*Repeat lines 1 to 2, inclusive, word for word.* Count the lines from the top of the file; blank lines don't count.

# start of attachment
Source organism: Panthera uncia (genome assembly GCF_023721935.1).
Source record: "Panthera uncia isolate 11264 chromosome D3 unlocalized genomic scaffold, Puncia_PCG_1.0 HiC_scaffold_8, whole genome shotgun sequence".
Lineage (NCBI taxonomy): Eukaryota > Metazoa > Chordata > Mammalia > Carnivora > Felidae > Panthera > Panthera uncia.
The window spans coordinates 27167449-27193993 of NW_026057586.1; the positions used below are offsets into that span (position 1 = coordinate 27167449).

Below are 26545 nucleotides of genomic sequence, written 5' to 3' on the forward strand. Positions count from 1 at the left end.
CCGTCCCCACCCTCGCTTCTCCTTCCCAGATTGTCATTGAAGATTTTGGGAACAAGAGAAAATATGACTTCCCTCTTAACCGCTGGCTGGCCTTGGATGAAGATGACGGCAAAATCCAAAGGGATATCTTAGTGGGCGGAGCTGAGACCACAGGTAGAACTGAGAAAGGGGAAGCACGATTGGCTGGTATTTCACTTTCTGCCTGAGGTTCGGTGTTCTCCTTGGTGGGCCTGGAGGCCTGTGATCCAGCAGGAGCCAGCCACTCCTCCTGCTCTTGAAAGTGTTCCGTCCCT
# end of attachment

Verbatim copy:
Source organism: Panthera uncia (genome assembly GCF_023721935.1).
Source record: "Panthera uncia isolate 11264 chromosome D3 unlocalized genomic scaffold, Puncia_PCG_1.0 HiC_scaffold_8, whole genome shotgun sequence".